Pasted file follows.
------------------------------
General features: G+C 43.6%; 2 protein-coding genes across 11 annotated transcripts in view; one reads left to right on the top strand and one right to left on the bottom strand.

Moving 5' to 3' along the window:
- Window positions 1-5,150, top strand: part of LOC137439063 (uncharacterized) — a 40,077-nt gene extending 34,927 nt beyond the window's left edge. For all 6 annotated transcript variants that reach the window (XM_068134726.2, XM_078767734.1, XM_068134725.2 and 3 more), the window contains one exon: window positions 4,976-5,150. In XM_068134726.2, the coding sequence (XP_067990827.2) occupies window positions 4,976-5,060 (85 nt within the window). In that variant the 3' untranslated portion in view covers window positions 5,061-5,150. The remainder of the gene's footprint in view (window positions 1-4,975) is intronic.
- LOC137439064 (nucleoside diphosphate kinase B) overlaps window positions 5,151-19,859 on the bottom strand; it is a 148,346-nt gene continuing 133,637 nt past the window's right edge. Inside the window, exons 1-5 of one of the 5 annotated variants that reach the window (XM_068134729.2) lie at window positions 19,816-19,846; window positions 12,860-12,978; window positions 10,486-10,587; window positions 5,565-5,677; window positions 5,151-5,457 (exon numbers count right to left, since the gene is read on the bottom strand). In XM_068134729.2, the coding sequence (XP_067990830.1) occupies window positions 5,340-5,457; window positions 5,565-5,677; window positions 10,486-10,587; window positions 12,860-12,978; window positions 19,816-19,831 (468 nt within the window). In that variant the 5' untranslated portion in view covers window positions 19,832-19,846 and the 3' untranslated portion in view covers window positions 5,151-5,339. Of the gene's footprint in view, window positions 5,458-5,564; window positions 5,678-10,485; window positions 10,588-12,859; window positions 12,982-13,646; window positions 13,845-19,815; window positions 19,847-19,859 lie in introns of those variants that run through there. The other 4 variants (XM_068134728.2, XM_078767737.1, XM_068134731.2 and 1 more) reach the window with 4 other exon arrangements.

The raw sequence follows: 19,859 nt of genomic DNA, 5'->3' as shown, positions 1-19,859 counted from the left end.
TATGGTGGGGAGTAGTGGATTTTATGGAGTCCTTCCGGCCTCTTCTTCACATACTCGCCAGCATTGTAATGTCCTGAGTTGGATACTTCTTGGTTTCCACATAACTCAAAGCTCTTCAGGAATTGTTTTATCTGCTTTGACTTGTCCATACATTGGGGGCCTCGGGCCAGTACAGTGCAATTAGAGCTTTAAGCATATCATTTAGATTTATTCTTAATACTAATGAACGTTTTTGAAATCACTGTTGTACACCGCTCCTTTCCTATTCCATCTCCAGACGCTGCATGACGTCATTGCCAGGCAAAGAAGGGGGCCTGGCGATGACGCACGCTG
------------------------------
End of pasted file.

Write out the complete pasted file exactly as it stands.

General features: G+C 43.6%; 2 protein-coding genes across 11 annotated transcripts in view; one reads left to right on the top strand and one right to left on the bottom strand.

Moving 5' to 3' along the window:
- Window positions 1-5,150, top strand: part of LOC137439063 (uncharacterized) — a 40,077-nt gene extending 34,927 nt beyond the window's left edge. For all 6 annotated transcript variants that reach the window (XM_068134726.2, XM_078767734.1, XM_068134725.2 and 3 more), the window contains one exon: window positions 4,976-5,150. In XM_068134726.2, the coding sequence (XP_067990827.2) occupies window positions 4,976-5,060 (85 nt within the window). In that variant the 3' untranslated portion in view covers window positions 5,061-5,150. The remainder of the gene's footprint in view (window positions 1-4,975) is intronic.
- LOC137439064 (nucleoside diphosphate kinase B) overlaps window positions 5,151-19,859 on the bottom strand; it is a 148,346-nt gene continuing 133,637 nt past the window's right edge. Inside the window, exons 1-5 of one of the 5 annotated variants that reach the window (XM_068134729.2) lie at window positions 19,816-19,846; window positions 12,860-12,978; window positions 10,486-10,587; window positions 5,565-5,677; window positions 5,151-5,457 (exon numbers count right to left, since the gene is read on the bottom strand). In XM_068134729.2, the coding sequence (XP_067990830.1) occupies window positions 5,340-5,457; window positions 5,565-5,677; window positions 10,486-10,587; window positions 12,860-12,978; window positions 19,816-19,831 (468 nt within the window). In that variant the 5' untranslated portion in view covers window positions 19,832-19,846 and the 3' untranslated portion in view covers window positions 5,151-5,339. Of the gene's footprint in view, window positions 5,458-5,564; window positions 5,678-10,485; window positions 10,588-12,859; window positions 12,982-13,646; window positions 13,845-19,815; window positions 19,847-19,859 lie in introns of those variants that run through there. The other 4 variants (XM_068134728.2, XM_078767737.1, XM_068134731.2 and 1 more) reach the window with 4 other exon arrangements.

The raw sequence follows: 19,859 nt of genomic DNA, 5'->3' as shown, positions 1-19,859 counted from the left end.
TATGGTGGGGAGTAGTGGATTTTATGGAGTCCTTCCGGCCTCTTCTTCACATACTCGCCAGCATTGTAATGTCCTGAGTTGGATACTTCTTGGTTTCCACATAACTCAAAGCTCTTCAGGAATTGTTTTATCTGCTTTGACTTGTCCATACATTGGGGGCCTCGGGCCAGTACAGTGCAATTAGAGCTTTAAGCATATCATTTAGATTTATTCTTAATACTAATGAACGTTTTTGAAATCACTGTTGTACACCGCTCCTTTCCTATTCCATCTCCAGACGCTGCATGACGTCATTGCCAGGCAAAGAAGGGGGCCTGGCGATGACGCACGCTG